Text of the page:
Stringhalt is a condition,
What is it? Stringhalt is a neuromuscular disorder of the hindquarters that can be caused by a pasture weed but can also occur for unknown reasons.
Sometimes called "goose-stepping," this rapid flexion of the hind legs toward the belly with each step is made worse by turning or backing the horse.
Stringhalt can progress to dragging of the hind toes, a bunny-hop type of gait, and even muscle wasting of the hindquarters.
It can affect all breeds of horses at any age and of any gender.

What can be done about it?

Although many cases of Stringhalt have no obvious cause, the horse should be removed from pasture and a thorough search made for the Hypochoeris radicata plant. (Hairy Cat's Ear)
Every case is different, with some horses continuing to progress and others making a complete recovery, which can take as long as 6 to 12 months.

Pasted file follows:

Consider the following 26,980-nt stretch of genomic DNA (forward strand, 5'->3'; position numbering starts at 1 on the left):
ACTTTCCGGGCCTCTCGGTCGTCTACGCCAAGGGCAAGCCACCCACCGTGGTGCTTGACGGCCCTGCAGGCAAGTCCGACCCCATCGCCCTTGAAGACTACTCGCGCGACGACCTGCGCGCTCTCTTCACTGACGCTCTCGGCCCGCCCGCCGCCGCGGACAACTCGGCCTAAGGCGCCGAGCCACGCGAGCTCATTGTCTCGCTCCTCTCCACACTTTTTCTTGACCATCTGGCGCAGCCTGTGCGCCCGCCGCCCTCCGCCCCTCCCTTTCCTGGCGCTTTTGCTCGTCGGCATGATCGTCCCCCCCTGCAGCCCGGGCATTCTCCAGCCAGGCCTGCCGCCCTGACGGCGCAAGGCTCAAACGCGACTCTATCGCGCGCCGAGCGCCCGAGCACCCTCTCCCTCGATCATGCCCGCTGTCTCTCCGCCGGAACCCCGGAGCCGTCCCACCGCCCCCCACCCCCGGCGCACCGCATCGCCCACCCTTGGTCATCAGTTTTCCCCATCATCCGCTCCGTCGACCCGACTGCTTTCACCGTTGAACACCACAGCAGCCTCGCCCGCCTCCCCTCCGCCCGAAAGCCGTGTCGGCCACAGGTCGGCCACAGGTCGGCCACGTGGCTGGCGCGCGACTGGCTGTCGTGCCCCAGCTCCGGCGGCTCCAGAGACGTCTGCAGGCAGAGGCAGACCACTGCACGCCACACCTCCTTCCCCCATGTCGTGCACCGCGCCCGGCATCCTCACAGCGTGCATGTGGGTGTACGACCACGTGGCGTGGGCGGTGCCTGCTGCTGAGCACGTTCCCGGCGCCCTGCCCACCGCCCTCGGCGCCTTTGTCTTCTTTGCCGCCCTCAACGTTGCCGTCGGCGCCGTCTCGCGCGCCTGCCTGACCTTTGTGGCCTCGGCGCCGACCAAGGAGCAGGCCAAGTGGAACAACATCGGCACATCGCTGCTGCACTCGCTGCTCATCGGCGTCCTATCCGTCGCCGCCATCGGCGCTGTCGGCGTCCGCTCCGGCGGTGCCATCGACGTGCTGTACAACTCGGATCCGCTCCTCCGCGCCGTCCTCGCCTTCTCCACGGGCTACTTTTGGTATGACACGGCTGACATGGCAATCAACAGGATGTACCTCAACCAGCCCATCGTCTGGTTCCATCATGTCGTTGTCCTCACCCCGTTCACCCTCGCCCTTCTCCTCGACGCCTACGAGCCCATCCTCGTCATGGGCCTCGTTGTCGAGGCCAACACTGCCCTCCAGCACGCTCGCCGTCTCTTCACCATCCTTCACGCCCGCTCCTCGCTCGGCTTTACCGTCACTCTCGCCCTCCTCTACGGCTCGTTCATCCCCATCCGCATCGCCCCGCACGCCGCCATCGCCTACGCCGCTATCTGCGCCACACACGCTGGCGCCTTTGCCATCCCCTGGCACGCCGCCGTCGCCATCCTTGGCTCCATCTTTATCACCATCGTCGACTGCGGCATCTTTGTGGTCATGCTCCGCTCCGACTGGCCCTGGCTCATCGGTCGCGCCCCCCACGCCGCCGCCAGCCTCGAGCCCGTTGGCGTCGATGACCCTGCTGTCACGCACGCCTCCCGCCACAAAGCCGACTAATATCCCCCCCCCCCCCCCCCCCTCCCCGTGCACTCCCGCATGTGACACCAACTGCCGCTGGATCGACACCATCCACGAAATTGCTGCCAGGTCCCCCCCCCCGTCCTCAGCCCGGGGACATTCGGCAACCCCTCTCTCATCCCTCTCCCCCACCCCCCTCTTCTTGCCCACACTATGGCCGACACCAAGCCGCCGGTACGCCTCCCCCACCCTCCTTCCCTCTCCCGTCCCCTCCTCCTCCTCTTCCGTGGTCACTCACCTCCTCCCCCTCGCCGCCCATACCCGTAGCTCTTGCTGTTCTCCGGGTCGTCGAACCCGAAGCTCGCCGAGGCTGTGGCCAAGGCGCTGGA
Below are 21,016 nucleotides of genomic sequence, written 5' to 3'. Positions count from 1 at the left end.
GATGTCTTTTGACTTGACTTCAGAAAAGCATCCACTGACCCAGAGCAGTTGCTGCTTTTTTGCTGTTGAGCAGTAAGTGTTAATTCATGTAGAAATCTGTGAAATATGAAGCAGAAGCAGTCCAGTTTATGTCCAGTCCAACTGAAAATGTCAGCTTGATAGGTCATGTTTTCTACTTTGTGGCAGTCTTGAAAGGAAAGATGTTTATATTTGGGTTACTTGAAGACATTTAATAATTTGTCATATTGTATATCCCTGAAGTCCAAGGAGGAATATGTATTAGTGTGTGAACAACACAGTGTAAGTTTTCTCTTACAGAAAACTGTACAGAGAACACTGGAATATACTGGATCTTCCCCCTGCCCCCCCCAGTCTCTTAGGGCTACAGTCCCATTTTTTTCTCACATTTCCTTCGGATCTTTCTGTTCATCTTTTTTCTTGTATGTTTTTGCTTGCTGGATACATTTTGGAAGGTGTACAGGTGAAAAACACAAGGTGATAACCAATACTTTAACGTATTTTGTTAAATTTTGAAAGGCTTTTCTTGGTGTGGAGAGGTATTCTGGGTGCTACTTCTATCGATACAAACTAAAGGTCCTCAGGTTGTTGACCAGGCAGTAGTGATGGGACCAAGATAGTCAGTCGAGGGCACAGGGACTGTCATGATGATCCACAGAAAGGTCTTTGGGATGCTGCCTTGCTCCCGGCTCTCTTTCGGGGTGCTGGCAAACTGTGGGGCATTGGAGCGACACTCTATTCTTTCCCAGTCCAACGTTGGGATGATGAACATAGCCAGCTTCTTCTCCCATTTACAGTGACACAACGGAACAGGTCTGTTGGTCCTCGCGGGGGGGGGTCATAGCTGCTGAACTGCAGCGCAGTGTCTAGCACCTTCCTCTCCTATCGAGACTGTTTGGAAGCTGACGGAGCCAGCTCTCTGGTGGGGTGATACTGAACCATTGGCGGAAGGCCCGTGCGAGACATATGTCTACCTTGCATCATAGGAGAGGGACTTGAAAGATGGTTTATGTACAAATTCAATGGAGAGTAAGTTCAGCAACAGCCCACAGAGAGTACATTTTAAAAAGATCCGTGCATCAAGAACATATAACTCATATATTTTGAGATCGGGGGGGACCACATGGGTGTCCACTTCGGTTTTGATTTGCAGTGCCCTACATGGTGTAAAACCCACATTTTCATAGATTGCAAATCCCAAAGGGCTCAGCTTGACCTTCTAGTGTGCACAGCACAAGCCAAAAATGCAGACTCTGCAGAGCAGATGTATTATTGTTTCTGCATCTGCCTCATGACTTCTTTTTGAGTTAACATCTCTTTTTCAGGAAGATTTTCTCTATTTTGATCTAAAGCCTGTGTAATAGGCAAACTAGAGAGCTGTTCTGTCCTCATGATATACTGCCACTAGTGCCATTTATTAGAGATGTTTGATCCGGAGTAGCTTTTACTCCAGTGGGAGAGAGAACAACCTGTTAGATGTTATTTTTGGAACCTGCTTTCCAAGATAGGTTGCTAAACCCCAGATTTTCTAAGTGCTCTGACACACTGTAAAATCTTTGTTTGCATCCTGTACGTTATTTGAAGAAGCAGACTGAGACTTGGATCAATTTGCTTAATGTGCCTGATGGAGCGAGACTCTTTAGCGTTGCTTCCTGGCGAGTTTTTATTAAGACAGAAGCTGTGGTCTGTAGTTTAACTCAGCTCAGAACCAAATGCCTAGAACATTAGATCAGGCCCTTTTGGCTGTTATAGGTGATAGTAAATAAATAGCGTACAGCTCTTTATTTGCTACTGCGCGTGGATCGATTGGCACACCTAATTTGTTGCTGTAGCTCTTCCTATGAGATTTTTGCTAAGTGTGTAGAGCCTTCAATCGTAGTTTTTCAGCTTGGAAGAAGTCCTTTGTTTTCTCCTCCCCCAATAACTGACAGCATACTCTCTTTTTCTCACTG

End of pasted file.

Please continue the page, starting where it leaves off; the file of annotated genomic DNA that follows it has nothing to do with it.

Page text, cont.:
While there is no specific drug to treat Stringhalt, the prescription medication Phenytoin and the B-vitamin Thiamine have been used to assist recovery.

This link will help you distinguish the two apart dandelion vrs hairy cats ear
 
Burra Maluca
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There's an interesting article here on the difference between Classic and Australian Stringhalt - http://www.thehorse.com/articles/13598/classic-and-australian-stringhalt

It looks like it's only the Australian stringhalt that is associated with plants, and only in certain countries under certain conditions.

 
Joan Fassler
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I would suggest a little preventative measure for the future. Keep the flowers mowed down to prevent any further seeding. When it gets wetter seed with buckwheat, and any other green manure good for chocking out weeds. You can salt the existing plants or pour boiling water on them to kill them. Eliminate what you ca when you can,
 
Blake Wheeler